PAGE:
Take the 2-minute tour ×
Stack Overflow is a question and answer site for professional and enthusiast programmers. It's 100% free, no registration required.

For the release of Jaybird (Firebird JDBC driver) we also want to release to the Maven repository. I am now considering how to name/version the artifacts, as there is a different version for each supported Java version (for the upcoming Jaybird 2.2 it would be a version for Java 5/JDBC 3, Java 6/JDBC 4.0 and Java 7/JDBC 4.1).

I have found three different ways of naming JVM specific versions:

  1. JVM version in the artifact (eg <artifactId>jaybird-jdk15</<artifactId>)
  2. JVM version in the version (eg <version>2.2.0-jdk15</version>)
  3. Using the classifier (eg <classifier>jdk15</classifier>)

As the builds have different sourcecode one could consider the JVM variants to be actually different artifacts (option 1). I have seen that PostgreSQL JDBC uses option 2. Option 3 has (AFAIK) the downside that you can't include version specific sources and javadoc.

I would like to know if I have missed a totally different option or maven-feature for JVM specific artifacts, or if there is a preferred method for versioning these types of artifacts.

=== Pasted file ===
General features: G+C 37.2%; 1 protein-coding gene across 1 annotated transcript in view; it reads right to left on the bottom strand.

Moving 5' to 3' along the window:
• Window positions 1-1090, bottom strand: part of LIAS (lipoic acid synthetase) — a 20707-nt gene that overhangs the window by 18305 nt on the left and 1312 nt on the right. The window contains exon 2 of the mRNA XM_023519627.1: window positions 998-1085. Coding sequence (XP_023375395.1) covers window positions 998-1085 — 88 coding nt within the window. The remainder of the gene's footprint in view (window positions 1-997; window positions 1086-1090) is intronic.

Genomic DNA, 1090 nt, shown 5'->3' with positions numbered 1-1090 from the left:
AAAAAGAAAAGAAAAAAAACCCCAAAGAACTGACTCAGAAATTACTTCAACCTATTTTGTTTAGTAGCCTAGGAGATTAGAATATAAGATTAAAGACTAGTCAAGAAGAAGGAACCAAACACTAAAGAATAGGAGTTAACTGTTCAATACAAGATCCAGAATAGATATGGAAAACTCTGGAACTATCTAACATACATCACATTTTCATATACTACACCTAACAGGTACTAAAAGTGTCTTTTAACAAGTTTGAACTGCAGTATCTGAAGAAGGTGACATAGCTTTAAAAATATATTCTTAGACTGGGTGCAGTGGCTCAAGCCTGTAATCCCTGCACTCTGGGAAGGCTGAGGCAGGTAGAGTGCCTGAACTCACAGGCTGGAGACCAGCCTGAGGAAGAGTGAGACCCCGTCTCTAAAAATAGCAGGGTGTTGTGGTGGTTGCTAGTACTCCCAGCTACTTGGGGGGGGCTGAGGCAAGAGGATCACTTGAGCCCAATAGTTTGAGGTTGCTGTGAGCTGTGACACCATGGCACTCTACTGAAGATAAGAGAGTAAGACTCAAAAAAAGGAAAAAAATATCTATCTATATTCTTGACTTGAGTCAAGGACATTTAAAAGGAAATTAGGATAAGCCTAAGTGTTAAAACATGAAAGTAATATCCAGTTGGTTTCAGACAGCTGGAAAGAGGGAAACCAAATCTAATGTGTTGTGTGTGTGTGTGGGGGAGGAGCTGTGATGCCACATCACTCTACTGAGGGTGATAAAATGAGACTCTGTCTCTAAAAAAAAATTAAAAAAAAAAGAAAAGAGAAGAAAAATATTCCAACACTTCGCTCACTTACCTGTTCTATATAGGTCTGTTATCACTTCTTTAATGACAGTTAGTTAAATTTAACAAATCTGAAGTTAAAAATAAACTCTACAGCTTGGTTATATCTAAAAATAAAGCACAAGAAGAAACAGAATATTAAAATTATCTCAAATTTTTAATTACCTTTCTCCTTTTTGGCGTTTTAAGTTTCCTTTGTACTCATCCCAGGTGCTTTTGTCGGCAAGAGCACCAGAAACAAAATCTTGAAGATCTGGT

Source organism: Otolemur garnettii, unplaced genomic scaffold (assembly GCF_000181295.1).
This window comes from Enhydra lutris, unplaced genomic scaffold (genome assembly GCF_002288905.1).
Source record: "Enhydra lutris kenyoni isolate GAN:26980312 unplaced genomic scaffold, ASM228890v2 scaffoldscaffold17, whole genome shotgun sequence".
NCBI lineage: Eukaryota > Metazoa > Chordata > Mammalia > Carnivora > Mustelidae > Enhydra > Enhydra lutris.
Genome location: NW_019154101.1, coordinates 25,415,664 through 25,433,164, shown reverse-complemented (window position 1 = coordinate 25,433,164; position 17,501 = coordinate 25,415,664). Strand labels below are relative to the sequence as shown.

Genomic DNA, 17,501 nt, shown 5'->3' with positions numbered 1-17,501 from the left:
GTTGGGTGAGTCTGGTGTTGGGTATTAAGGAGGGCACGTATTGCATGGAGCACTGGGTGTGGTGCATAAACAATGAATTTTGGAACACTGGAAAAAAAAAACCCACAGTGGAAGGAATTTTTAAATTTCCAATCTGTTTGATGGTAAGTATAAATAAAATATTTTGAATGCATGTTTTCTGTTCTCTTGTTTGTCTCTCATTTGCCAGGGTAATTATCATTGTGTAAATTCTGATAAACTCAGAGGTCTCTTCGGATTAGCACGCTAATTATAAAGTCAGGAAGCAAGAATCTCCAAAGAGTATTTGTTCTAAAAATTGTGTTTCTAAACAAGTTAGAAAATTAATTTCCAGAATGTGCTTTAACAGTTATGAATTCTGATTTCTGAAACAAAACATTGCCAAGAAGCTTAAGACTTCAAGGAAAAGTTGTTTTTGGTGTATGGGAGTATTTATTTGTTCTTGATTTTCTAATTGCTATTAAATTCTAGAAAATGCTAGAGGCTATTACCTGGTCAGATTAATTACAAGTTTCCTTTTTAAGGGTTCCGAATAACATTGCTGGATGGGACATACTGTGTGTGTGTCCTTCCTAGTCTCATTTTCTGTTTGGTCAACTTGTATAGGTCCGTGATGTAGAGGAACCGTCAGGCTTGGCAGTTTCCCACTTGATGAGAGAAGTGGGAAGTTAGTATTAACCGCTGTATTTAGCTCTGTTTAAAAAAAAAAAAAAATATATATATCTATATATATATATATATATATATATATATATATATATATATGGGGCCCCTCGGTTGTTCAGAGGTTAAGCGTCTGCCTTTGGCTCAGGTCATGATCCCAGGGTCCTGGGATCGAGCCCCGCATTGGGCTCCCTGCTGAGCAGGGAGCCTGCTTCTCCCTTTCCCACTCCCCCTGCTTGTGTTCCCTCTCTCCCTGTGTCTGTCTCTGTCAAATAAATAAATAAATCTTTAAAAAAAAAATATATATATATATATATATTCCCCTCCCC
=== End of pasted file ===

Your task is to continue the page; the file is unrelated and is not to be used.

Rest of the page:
NOTE: The Jaybird build process itself does not use Maven

share|improve this question
1  
Just another datapoint, oracle uses option 1 with their artifacts named ojdbc14, ojdbc5 or ojdbc6. I think the classifier would be the right approach, but you raise a very good point about attached source and javadoc artifacts. –  Jörn Horstmann Mar 4 '12 at 14:45
    
testng used Option 3 prior to version 5.11 for jdk14 and jdk15. It also deployed source and javadoc but not sure if they were common for both. –  Raghuram Mar 4 '12 at 17:30

1 Answer 1

up vote 1 down vote accepted

Due to the fact that the source code is different for both, I'd go w/ option 1. It really is a different artifact.

Now, if you combined all the source into one tree, and used profiles to build the different artifacts, I'd go w/ option 3. But only if it became more of one source code base.

share|improve this answer
    
The build itself does not use Maven, and the way the differences between the JVM versions are coded and structured it is not easy to get a single codebase. –  Mark Rotteveel Mar 5 '12 at 19:16
    
How you build and generate the artifacts (using maven or not) isn't really important. It's the availability of those artifacts to other projects using maven that makes the differences important. –  Michael Mar 5 '12 at 19:22

Your Answer

 
discard

By posting your answer, you agree to the privacy policy and terms of service.

Not the answer you're looking for? Browse other questions tagged or ask your own question.